While the 48th annual Nobel Conference doesn’t begin until Tuesday, Oct. 2, Dr. David Gallo has been busy getting his message out to various audiences during the two days prior to the Conference.
Gallo, who is Director of Special Projects at the Woods Hole Oceanographic Institute in Woods Hole, Massachusetts, and the 10 a.m. presenter on day one of the Nobel Conference, spoke to a sold out audience of approximately 400 people at the Nobel Conference Preview Dinner on Sunday, Sept. 30 at the Minnesota Science Museum.
After appearing on the Minnesota Public Radio show The Daily Circuit on Monday morning, Gallo spoke to high school students at both Minneapolis Edison and St. Peter High Schools. The high school visits by Gallo are part of a Nobel Conference-based outreach program funded by the Howard Hughes Medical Institute that is now in its third year of existence.
Gallo visited Robert Shoemaker’s college level biology class at St. Peter High School where he discussed a number of topics including his experiences exploring the remains of the Titanic, the effects humans are having on the health of the world’s oceans, and how he rose to his current position at Woods Hole Oceanographic Institute after spending seven years as a shoe salesman after high school.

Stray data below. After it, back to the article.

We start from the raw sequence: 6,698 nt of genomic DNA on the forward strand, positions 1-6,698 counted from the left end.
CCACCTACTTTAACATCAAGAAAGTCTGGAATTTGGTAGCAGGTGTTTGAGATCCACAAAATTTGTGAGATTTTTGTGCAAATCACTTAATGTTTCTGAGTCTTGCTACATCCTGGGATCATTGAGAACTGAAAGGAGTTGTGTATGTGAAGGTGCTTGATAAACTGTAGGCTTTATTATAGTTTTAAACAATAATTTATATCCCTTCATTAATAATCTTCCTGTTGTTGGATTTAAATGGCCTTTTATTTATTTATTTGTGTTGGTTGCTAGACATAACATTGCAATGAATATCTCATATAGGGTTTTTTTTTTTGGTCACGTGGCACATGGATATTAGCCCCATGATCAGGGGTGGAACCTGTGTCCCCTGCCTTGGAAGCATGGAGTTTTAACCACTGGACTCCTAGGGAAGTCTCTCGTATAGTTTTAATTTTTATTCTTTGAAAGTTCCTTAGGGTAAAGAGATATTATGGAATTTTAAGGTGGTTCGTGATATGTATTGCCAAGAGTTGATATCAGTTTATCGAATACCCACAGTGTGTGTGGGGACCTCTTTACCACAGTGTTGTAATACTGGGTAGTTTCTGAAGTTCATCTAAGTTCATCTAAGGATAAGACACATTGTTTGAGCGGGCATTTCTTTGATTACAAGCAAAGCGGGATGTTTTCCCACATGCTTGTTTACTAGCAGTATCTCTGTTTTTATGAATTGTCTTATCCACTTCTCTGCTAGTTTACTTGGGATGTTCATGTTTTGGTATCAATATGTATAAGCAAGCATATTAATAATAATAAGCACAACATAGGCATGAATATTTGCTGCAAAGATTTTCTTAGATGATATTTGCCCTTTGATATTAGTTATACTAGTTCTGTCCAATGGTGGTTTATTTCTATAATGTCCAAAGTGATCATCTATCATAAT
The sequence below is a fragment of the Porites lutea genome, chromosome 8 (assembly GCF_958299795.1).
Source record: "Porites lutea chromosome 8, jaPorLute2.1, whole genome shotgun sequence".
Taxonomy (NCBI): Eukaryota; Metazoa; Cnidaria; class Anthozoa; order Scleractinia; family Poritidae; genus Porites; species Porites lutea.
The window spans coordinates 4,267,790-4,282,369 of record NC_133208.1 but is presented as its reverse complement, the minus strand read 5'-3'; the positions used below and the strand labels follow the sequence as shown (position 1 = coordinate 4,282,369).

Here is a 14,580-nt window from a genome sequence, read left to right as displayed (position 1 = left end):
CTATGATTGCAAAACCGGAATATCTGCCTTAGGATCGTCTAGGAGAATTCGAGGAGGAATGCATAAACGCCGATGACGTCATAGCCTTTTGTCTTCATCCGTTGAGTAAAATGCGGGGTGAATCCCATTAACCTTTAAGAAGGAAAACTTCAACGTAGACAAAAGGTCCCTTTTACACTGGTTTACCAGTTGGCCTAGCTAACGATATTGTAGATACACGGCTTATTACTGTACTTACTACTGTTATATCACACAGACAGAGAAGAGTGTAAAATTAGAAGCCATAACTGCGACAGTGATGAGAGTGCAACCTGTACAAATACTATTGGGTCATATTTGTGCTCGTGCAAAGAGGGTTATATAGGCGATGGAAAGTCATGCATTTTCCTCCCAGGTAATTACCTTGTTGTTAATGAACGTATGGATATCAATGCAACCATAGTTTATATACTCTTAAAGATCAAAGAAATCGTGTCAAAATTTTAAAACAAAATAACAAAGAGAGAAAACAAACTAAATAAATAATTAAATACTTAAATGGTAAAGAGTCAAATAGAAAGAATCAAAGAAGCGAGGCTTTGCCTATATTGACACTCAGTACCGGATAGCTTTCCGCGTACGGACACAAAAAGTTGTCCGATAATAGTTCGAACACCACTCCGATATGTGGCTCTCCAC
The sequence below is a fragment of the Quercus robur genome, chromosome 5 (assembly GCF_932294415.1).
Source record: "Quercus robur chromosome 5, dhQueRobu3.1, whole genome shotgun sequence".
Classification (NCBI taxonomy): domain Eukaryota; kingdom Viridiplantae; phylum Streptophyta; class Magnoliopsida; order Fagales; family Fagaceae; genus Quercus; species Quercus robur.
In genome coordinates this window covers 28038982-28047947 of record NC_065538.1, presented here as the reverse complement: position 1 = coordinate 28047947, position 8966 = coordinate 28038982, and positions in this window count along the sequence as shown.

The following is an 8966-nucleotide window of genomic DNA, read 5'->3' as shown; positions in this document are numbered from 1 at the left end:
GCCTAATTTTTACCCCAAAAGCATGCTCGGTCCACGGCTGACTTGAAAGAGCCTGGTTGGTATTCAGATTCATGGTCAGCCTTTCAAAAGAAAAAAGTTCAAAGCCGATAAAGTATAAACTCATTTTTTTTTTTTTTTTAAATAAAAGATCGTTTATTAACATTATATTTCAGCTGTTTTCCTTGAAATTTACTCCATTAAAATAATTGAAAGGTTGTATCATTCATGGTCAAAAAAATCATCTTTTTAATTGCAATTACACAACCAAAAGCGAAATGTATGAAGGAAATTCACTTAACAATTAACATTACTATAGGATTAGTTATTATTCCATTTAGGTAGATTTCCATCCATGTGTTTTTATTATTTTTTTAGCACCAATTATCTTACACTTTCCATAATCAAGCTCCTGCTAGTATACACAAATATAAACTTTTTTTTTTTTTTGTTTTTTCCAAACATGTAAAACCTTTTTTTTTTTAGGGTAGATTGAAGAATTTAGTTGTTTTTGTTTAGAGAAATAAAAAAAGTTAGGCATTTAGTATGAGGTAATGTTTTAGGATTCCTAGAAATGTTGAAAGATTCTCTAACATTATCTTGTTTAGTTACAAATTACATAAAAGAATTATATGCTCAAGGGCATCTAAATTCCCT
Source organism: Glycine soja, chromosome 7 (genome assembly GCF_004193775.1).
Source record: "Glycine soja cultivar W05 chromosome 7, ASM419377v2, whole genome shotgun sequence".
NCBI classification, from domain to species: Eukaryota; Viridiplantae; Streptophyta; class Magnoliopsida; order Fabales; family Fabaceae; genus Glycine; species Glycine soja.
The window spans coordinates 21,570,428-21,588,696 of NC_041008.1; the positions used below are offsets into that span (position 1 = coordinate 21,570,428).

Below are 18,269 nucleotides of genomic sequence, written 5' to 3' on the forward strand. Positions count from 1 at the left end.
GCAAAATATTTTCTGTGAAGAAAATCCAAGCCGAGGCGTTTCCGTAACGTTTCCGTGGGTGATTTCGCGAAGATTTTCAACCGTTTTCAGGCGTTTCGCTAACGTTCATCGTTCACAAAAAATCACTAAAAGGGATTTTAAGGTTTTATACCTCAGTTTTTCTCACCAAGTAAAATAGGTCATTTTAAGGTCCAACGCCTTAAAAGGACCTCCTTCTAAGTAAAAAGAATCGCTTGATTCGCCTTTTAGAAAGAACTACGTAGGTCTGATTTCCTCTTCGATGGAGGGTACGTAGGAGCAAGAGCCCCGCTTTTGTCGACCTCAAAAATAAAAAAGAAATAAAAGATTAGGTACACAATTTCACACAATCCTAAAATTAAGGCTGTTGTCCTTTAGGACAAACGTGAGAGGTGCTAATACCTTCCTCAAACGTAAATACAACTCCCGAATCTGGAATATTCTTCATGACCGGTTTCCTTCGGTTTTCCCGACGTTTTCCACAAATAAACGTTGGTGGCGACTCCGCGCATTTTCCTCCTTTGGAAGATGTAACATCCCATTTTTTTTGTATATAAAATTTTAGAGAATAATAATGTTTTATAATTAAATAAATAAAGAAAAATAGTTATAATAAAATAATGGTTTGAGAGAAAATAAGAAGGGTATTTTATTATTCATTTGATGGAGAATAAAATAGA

“I think it’s important to be able to speak to students one on one in a way that isn’t structured. To help them understand that there is a whole world out there waiting to be explored and the power of tapping into their own curiosity,” Gallo said. “I speak to students as often as I can — I think it’s one of the most important things we do. It’s not that I’m trying to be Jacques Cousteau, but I’m trying to ignite that little bit of Jacques Cousteau that I know is in every one of those kids. I think it’s important to reach out to them and let them know that it hasn’t all been done and that there is a role they can play.”
His advice for college students looking to build a career in the sciences is similar. “Follow your passions and take your life seriously. Don’t just be floating in the stream of life,” Gallo said. “Start making your own way, because all the most successful and fulfilled people I know tell me that’s how they did it. They found something they truly loved, focused on it, and stayed with it.”
Gallo’s Nobel Conference lecture can be viewed live online at 10 a.m. on Tuesday, Oct. 2, by going online to gustavus.edu/nobelconference.
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